When most people think of Bald Eagles, they think of Alaska or the Pacific Northwest. But the Bald Eagle is a year-round Florida resident too–in fact we have over 1,100 breeding pairs, one of the highest Eagle populations in any of the lower 48 states.
When European settlers arrived in North America, there may have been as many as half a million Bald Eagles in the United States. Virtually every large lake or river had its resident nesting pairs.
The Bald Eagle, Haliaeetus leucocephalus, is the largest eagle in North America and the second-largest bird (only the California Condor gets bigger, and the Golden Eagle is about the same size). The Latin name means “white-headed sea eagle”; the common name was originally the Piebald Eagle, referring to the brown and white color pattern. The Bald Eagle’s clostest living relatives are the very similar White Tailed Eagle which inhabits northern Europe and Asia, the Steller’s Sea Eagle in Siberia, and the African Fish Eagle.
In North America there are two recognized subspecies of Bald Eagle. The Southern Bald eagle H. l. leucocephalus is found from northern Mexico through Florida up to Virginia and over to California. The slightly-larger Northern Bald Eagle H. l. washingtoniensis ranges from the northern half of the US through Canada up to Alaska. Much of the northern population is concentrated in Alaska and the Pacific Northwest, where salmon runs provide ready food sources, and in the Great Lakes area; much of the southern population is found in Florida.
Because the Bald Eagle is the symbol of the United States, everyone recognizes it even if they have never seen one. Eagles are 3 to 3.5 feet tall, with wingspans reaching almost 8 feet. The adults have the familiar white head and tail; subadults are mottled brown. It takes about 5 years for youngsters to get their adult colors. The adults weigh around 8-10 pounds, with females noticeably larger than males. Despite their size and regal appearance, Bald Eagles have a very un-regal weak chirping call, similar to an Osprey. (The piercing screams that you hear in TV commercials are usually dubbed-in Red-Tailed Hawk calls.)
To provide sufficient food for their growing chicks, Bald Eagles usually nest near water. The northern subspecies is migratory, while the southerns are year-round residents. The birds mate for life and return to the same spot each year, and over time the nest can become immense, over a ton of interwoven branches and sticks. Eagles nest much earlier than most other birds; it’s not unusual to see Bald Eagles incubating their eggs (the male and female take turns) with snow still piled up in the nest. In Florida, where food is plentiful year-round, nesting can happen at any time of the year, though most eggs are laid in spring. Each nest usually contains two eggs, though normally only the strongest chick will survive. The young leave the nest at about three months and become independent at about six months. Banding studies have shown that most of the subadults raised in Florida depart the state and settle down further north, as far away as the Chesapeake Bay. Adult Bald Eagles have no natural predators, and live for about 20 years in the wild.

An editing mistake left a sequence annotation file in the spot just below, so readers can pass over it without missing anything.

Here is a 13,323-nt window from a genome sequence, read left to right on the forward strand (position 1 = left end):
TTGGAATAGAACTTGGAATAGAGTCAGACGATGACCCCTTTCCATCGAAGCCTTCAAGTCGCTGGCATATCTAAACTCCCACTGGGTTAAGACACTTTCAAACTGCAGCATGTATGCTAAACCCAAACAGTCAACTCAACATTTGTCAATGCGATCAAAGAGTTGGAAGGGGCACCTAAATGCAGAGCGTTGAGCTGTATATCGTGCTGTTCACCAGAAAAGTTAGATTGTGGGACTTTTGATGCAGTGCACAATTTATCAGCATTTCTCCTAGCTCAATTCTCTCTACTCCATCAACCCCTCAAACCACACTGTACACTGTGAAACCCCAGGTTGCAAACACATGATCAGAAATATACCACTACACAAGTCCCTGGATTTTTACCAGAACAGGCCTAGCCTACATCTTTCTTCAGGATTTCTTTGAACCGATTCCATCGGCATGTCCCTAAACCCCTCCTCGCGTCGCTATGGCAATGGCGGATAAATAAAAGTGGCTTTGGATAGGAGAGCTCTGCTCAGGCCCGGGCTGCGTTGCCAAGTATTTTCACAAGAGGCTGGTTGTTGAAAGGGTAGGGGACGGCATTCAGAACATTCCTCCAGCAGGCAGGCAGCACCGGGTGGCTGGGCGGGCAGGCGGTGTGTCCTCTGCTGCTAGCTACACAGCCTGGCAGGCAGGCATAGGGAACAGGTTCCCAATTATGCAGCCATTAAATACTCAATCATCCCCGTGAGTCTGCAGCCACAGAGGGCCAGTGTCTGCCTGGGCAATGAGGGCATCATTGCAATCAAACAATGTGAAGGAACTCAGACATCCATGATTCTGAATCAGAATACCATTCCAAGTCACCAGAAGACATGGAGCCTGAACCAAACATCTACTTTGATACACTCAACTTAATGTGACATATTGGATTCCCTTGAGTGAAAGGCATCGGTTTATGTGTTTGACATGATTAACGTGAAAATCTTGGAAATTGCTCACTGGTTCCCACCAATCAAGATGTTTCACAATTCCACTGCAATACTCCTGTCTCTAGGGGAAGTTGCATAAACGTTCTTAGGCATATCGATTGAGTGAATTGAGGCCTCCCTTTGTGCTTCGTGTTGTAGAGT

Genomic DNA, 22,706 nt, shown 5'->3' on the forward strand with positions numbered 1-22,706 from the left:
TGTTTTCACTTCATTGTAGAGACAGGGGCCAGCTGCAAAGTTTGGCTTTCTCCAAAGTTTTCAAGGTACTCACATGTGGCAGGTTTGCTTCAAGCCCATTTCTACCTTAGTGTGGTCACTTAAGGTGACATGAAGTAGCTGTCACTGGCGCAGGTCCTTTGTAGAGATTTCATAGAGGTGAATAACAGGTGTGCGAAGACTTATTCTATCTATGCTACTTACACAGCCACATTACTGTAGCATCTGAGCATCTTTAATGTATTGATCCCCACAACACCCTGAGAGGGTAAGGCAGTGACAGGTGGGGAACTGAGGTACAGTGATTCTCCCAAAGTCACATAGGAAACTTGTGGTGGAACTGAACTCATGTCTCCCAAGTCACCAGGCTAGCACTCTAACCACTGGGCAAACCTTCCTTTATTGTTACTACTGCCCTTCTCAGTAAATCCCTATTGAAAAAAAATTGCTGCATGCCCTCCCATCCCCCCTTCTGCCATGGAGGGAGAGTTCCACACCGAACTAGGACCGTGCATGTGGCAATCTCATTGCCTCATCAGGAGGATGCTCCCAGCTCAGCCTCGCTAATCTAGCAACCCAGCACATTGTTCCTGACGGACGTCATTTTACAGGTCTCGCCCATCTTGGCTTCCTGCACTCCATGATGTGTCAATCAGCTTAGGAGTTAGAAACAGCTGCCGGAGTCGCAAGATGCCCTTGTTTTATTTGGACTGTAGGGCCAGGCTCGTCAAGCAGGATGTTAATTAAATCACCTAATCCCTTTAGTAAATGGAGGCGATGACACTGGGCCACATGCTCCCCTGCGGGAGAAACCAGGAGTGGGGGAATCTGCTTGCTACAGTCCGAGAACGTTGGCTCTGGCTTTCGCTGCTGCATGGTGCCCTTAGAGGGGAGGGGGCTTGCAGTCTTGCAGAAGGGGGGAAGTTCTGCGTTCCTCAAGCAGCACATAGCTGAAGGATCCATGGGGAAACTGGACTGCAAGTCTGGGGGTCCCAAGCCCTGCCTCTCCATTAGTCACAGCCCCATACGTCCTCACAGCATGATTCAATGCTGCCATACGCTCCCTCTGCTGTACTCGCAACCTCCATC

Although Bald Eagles are opportunistic hunters and can take prey as large as young deer fawns, their primary food is fish, and they are seldom found far from water (small waterbirds like ducks and grebes are often on the menu as well). Eagles will also readily scavenge carrion, and will often obtain meals by bullying other birds (especially Ospreys) into surrendering fish that they have caught. Benjamin Franklin considered the Bald Eagle’s behavior to be dishonorable, and argued that the more stately Wild Turkey should be the nation’s symbol instead.
By the time the US gained independence in 1783, however, the Bald Eagle was already in trouble, with fewer than 75,000 birds remaining. Habitat was lost as humans built more and more settlements. Eagles were viewed as competitors for fish (especially in salmon areas), and were also considered as threats to agriculture, it being believed that the birds would kill lambs and other farm animals (and perhaps even small children). The Bald Eagle was systematically shot and poisoned. By the mid-1800’s, ornithologist James Audubon was already concerned about the Eagle’s future.
The most crippling blow came in the 1940’s and 1950’s, with the widespread use of the insecticide DDT to kill mosquitoes. The pesticide runoff contaminated the fish with DDT which then passed on when the Eagles ate the fish; the chemical caused the eggshells to become unusually thin and break while the birds incubated them. For a period of over a decade, virtually no new young Eagles were being produced. The Bald Eagle population plummeted, with remnant populations surviving only in Alaska, eastern Canada, and Florida. At this time, there were only 400 confirmed nesting pairs of Eagles in the entire continental United States.
In 1972, DDT was banned in the US, and in 1976 the Bald Eagle was placed on the Federal Endangered Species List. The birds began to recover, and slowly spread back into their historic ranges. By 1996 the Bald Eagle’s status was upgraded from “Endangered” to “Threatened”, and in 2007 it was removed from the Endangered Species list, though eagles are still protected by state and Federal laws. Today there are confirmed nesting Bald Eagles in every state (except Hawaii). It is estimated that there are now over 1,100 breeding pairs of Bald Eagles in Florida.